Rina Ginossar: An Old Sight Too Has a Moment of Birth
(J. Porat's Works in Oil and
Mixed Media on Paper and Cardboard, 2000-2005)
"An old sight too has a moment
of birth", the opening line of Alterman's poem "Moon", appears
in one of J. Porat's works from 2003, written in his own hand as
one of the elements of the painting, similar to other texts
which Porat has embedded in much of his work since the year
2000. Apparently during these years Porat has been engaging in
dialogues, on the one hand with culture heroes and artists
(especially writers and poets such as Alterman, Yehuda Amichai,
Franz Kafka and Fernando Pessoa), while on the other hand,
perhaps most importantly, with paintings of his own from earlier
The written word, given due
respect, is placed in an exciting concert of shapes and color.
This combination and communication of color, drawing and the
written word comprise an integration worthy of attention. It is
a concert in which color seems to be frame and background but is
truly the soloist that focuses the eye of the viewer. J. Porat
is a poet of color.
His own works with which Porat
engages in dialogue in some of his paintings, are mostly
miniature "sights" created many years earlier (in the 1980's),
were never exhibited, and here they have a new "birth", thereby
realizing Alterman's words quoted above, that "an old sight too
has a moment of birth".
The structure of most of the
works is one of windows, a single window or many windows,
playing in beautiful yellow and other tones, while in and
between them appears a carnival of figures in color and drawing
(sometimes precisely figurative on the border of the realistic
and sometimes barely hinted at). Some of the figures are
realistic while others are totally phantasmal: people, animals,
fauns, monsters, devils, birds, masks and other magical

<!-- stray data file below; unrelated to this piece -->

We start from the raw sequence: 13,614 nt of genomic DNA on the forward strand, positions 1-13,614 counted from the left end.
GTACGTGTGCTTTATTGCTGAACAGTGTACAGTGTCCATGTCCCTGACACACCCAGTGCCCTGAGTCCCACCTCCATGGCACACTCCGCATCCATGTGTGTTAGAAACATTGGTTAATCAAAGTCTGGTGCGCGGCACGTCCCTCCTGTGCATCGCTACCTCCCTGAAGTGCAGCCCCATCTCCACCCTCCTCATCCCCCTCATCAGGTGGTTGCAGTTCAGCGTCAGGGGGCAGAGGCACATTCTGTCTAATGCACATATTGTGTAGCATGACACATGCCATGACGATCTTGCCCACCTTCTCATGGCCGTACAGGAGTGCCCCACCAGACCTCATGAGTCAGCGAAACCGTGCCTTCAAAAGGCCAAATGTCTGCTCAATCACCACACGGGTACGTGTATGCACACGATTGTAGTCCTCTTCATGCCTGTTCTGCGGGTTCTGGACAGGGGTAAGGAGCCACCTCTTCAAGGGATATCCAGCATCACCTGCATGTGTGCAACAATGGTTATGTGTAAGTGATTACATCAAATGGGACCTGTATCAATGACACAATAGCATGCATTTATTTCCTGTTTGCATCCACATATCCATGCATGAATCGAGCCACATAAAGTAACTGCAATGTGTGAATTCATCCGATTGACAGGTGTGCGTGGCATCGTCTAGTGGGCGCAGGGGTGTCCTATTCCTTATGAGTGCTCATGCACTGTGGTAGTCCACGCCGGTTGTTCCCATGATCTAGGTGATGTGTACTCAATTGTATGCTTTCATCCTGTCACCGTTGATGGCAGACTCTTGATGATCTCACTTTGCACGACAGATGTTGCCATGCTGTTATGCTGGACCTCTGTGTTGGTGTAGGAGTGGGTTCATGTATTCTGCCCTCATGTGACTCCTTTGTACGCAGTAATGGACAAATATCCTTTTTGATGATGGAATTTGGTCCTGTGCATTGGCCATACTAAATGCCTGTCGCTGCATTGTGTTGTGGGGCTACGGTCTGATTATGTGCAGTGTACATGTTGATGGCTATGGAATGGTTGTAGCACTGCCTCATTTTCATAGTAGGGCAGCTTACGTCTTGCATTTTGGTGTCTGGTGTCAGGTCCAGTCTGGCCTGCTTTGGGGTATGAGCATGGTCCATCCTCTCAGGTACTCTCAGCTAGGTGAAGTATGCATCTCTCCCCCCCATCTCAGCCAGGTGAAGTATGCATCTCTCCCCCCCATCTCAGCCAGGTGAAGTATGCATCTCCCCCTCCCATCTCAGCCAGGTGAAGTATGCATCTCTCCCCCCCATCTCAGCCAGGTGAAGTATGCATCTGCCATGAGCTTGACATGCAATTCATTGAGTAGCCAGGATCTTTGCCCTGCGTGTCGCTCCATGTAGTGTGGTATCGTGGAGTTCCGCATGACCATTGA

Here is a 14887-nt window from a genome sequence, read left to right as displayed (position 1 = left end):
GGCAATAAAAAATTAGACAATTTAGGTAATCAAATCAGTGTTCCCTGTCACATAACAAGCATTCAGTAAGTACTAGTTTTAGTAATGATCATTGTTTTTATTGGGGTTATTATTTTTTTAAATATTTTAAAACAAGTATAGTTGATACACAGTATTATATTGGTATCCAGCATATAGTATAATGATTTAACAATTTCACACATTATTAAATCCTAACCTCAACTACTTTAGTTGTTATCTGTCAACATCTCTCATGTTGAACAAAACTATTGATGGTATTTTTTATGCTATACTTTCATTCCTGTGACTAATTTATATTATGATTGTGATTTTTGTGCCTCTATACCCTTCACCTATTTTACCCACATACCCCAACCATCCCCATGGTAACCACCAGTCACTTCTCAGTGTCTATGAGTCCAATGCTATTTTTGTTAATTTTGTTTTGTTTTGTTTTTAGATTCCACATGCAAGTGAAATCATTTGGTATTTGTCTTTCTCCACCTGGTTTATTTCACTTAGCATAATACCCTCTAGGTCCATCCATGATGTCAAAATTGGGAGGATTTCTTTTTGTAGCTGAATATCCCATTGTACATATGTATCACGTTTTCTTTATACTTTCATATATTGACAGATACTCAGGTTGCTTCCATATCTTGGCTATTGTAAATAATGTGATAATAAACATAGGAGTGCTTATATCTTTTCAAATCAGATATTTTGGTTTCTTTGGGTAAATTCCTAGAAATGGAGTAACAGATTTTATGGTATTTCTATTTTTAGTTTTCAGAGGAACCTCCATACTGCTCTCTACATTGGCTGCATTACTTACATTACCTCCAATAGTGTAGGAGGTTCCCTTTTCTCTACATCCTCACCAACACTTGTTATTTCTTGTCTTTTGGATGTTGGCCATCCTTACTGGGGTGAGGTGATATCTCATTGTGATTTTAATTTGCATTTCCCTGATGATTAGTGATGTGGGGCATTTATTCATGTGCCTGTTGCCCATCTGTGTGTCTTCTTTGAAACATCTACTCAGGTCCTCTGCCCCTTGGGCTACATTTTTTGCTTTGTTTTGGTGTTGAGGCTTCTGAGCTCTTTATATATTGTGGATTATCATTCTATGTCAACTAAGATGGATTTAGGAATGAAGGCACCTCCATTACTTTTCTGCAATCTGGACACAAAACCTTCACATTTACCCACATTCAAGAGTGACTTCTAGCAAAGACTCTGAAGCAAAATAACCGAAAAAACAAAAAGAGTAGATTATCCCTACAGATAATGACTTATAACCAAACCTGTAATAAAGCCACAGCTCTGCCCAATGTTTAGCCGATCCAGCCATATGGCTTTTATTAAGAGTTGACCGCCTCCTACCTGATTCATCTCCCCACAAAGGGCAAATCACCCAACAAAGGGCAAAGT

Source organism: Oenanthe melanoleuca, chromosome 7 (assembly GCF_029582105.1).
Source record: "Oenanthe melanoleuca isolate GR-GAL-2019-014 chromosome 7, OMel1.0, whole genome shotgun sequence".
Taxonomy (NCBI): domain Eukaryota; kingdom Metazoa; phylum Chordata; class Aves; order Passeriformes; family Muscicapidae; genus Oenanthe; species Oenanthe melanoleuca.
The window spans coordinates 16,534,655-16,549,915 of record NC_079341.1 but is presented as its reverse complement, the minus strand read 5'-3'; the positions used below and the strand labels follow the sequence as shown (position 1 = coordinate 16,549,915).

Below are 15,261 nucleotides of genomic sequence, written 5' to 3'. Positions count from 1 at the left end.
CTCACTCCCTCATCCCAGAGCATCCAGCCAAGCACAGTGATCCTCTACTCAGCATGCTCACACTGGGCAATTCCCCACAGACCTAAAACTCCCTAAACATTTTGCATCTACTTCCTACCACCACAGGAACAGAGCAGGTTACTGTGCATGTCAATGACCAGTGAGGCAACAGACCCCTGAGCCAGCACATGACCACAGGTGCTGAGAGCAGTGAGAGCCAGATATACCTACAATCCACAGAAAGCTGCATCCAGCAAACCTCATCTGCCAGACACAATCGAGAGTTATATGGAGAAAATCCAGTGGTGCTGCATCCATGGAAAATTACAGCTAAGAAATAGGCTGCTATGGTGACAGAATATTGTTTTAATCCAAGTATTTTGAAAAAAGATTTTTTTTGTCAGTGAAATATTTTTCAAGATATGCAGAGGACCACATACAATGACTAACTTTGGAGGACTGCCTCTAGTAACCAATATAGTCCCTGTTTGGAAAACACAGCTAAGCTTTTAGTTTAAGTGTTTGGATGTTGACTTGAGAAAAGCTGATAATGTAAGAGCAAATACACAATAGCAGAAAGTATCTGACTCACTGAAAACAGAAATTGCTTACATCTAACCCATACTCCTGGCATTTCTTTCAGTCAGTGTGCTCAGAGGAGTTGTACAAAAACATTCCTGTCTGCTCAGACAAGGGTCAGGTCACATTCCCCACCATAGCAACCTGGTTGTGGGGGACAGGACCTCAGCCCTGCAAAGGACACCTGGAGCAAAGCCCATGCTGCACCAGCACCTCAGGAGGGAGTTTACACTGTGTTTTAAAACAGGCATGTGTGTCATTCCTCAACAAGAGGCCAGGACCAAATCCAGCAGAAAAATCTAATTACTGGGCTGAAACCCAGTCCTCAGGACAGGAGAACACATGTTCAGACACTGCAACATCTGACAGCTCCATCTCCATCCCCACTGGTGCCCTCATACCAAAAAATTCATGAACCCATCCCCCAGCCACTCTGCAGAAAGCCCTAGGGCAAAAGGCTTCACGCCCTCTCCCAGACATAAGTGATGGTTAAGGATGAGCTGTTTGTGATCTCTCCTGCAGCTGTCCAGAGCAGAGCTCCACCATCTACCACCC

creatures. Here and there among them is a dominant figure which
attracts full attention, such as the face of a young woman,
black-haired and bare-breasted, or the head of a faun.
The "windows" fulfill the
function of organizing, connecting, confronting and unifying at
one and the same time. They offer the viewer a frame which
permits focusing on the entirety and the ephemeral "Kafkaesque"
which arouses wonder, stimulation and curiosity. They are Lego
bricks which constantly build new castles.
All these, as well as the
contents of the texts and their contexts, create effects of
nonsense, humor and wit, which lead to a productive
confrontation with the titles of some of the works, such as "The
Human Condition 2003". The works in general have the quality of
spirals: on the face of it, a style which repeats itself, but in
practice, at familiar crossroads, it rises to a higher level.
And then again there is a new variation, surprising and
"tongue-in-cheek", according to a familiar dictionary to which
new building blocks and combinations are constantly added, a new
window opens, a different and new solution appears.
With the help of these basic
steps the rhythm constantly changes: runs, walks, skips, and
creates a wonderful dialogue, leaving the viewer eager for more.
Translated from the Hebrew by